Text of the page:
Richard Hammond on classic cars, TV, and the future of EVs

Richard Hammond autocar feature 7

We chat to The Grand Tour host at his workshop to talk the future and his dream for this summer

For a bloke who has spent 23 years wandering the world making internationally popular TV car shows – Richard Hammond seems remarkably well adapted to the wilds of Worcestershire.

For more than a decade, he has lived near the market town of Ross-on-Wye but is rapidly becoming better known in the area for a classic car restoration business called The Smallest Cog, established in 2021 on an industrial estate outside Hereford, half an hour from his home.

And for the TV programme Richard Hammond’s Workshop that it has spawned – one of several that have become internationally recognised.

The Smallest Cog was born when a local car restoration team – Neil Greenhouse, son Anthony and brother Andrew, who had done an excellent job of looking after Hammond’s classic car collection for half a dozen years – suddenly lost their rented premises in Hereford.

Not wanting to lose his technician-friends, Hammond suggested they set up a business that would take in outside classic car work as well as continuing to do his own work. That led to the launch of the Discovery TV programme, now heading for its fourth series.

Away from TV, Hammond had always held a desire to have his own car restoration business, which is why he was prepared to sell prime models (a Jaguar E-Type and a pristine Bentley among them) to fund The Smallest Cog’s modern premises that now include latest-spec car lifts, fettling bays and a state-of-the-art paint booth.

There’s even a new mezzanine floor with space for spares, a production office for the TV people and Hammond’s own modest office – into which seven of us crowded one December morning.

Matt Prior and I had come to record, with Hammond’s help, the Christmas edition of our podcast, My Week In Cars.

We had our own cameramen (one stills, one video) and two more cameramen were on hand from Hammond’s side to record stuff for the Discovery programme: they wanted to use some clips of us chatting. Hammond, used to the mayhem of setting up, grinned and chatted.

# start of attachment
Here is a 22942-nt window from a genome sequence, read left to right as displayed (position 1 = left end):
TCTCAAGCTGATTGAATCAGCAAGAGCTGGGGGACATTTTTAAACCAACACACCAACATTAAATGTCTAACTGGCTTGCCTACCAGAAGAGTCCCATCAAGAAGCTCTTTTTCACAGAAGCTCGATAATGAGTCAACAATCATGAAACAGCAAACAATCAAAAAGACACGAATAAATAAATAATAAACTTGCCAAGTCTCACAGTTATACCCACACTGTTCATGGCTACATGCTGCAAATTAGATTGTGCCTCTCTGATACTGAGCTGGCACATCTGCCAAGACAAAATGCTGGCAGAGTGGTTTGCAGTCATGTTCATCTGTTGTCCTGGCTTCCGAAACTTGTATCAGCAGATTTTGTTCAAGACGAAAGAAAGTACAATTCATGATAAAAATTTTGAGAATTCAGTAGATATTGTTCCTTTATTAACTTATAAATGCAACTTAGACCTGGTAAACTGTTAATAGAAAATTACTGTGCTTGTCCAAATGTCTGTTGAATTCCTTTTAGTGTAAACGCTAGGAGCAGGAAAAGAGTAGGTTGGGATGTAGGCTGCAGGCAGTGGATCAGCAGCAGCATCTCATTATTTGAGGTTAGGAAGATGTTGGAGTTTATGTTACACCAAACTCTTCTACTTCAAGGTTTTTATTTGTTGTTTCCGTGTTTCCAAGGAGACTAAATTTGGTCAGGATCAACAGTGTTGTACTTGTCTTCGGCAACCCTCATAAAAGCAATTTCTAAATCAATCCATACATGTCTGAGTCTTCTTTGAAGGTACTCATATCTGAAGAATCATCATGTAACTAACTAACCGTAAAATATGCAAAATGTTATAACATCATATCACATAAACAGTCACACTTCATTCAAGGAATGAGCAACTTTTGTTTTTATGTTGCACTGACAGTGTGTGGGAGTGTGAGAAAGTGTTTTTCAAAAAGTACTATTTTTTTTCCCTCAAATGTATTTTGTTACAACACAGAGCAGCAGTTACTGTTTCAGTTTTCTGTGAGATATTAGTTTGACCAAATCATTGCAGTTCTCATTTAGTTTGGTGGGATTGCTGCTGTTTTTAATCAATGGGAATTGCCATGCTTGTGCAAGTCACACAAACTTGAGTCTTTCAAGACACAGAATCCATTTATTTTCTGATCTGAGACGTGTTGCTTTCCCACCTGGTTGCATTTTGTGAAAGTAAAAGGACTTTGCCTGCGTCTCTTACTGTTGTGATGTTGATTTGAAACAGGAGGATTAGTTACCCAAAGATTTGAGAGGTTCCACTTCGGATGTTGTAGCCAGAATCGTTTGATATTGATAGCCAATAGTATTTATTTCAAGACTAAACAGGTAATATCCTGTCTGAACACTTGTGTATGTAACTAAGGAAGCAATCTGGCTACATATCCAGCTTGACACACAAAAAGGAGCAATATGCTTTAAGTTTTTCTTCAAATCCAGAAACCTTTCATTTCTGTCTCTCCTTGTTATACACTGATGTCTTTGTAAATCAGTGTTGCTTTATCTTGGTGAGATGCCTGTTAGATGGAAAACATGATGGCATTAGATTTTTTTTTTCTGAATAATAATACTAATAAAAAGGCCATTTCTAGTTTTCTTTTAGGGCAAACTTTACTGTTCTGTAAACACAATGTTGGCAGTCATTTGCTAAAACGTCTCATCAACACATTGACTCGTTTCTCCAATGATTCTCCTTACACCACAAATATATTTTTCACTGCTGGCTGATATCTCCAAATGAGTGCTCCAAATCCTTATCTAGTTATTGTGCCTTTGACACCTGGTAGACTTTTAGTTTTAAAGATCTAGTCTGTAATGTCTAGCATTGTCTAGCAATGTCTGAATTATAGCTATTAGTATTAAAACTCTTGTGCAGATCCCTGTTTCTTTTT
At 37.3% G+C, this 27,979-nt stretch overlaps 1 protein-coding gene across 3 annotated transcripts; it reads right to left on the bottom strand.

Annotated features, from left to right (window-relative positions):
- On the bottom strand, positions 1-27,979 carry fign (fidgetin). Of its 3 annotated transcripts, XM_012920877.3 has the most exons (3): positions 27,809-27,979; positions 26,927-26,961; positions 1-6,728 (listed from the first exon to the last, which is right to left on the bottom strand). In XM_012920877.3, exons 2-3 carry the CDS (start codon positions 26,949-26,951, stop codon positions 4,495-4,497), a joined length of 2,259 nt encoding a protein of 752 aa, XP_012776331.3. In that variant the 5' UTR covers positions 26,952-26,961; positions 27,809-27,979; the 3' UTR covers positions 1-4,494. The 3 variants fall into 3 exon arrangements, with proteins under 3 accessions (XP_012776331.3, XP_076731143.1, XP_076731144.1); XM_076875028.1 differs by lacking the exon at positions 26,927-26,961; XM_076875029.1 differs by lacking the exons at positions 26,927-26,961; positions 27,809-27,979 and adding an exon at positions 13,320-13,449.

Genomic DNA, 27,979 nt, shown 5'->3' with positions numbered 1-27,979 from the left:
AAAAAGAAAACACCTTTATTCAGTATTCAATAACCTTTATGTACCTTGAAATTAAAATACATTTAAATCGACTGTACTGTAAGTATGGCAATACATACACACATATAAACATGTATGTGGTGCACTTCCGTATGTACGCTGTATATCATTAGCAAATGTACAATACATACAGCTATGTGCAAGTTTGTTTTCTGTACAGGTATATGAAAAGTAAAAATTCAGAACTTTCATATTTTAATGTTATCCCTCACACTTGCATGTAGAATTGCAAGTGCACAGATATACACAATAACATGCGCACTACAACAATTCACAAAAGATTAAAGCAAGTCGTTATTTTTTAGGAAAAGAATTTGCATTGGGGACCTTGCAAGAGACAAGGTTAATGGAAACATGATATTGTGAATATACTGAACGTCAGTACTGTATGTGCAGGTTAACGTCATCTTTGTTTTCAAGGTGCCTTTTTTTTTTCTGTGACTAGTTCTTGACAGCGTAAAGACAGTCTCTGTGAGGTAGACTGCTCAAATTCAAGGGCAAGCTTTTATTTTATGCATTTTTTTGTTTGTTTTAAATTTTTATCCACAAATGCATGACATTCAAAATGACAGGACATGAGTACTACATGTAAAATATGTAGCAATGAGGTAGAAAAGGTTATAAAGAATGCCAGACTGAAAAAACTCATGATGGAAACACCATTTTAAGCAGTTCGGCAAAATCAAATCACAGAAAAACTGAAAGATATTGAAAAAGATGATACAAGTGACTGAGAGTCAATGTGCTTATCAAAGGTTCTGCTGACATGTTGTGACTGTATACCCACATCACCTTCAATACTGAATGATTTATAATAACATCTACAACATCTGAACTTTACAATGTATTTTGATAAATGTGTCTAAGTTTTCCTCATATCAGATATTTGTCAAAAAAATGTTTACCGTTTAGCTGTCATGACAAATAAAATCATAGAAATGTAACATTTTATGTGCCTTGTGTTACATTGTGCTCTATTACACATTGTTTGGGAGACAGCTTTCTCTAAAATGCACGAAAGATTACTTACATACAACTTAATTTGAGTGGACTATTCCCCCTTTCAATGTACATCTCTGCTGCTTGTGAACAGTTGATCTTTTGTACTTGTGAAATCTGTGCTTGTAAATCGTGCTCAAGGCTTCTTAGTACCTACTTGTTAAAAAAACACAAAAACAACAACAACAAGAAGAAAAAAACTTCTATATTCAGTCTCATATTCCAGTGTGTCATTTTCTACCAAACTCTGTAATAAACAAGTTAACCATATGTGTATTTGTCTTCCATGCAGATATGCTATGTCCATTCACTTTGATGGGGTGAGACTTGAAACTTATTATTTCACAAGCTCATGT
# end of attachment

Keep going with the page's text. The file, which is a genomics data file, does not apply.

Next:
So many bodies soon warmed the little office even though it was a brisk morning and the downstairs workshop doors were open because The Smallest Cog’s workshop crew were ending a successful year with a three-day clear-out.

One of their achievements had been a Nice Try Award for Hammond’s 1962 Opel Kadett (known widely as Oliver) at the 2023 Festival of the Unexceptional but we were soon to learn that his ambitions extend much further than that.

“We’ve never done anything really proper. We want to make our work perfect, but we’re usually constrained by the budget of the owner,” says Hammond. 

“But I am keen to make a perfect show car, something that will be able to grace the lawns of a Hampton Court Palace concours in the summer, so we’re planning to rebuild one of my cars, a Ford Escort RS2000.

“I want it to be a proper, no-compromise machine, something the organisers invite because the restoration is perfect, not because it belongs to some bloke off the telly. And the skills to build cars like that are what we have here.”

Like his Grand Tour pals, Hammond lives a life of clever, cheery wisecracking but you still get the impression very early on that The Smallest Cog’s serious purpose is cars, not entertainment. 

“The TV show just happens around the work,” says Hammond. “You have to be deadly serious about the cars because you’re taking people’s money and you’ll be judged on the quality of your work. Those guys downstairs are top-class technicians, not actors.”

Classic car projects arrive from people simply pitching up at the workshop door, says Hammond, or via his website.

“We’ve got enough work to fill this place for the next three years,” he says, “which is why I think it needs to be bigger.”

Would he stay local? “Of course” comes the positive answer. 

“I love Worcestershire. It’s far enough away from London not to empty out every Monday morning.”

Endearingly, Hammond argues the merits of all cars, not just classics. And handily for the car lobby, he does it with as much eloquence as passion. 

“We need our homes for shelter,” he says, “and everything else we have to go out and get. When we created a machine to help us do that, it was the most important invention of all. So cars aren’t going to stop, but they will change.

“We’ve got to welcome the future. Things are going to have to change, and it’ll be engineering that saves us. We have to be open to a variety of solutions – repurposing cars we’ve already built, embracing hydrogen fuel cells and hydrogen combustion and making a success of hybrids, as well as building and selling lots of electric cars. There isn’t enough lithium in the world for all future cars to be battery-electric.”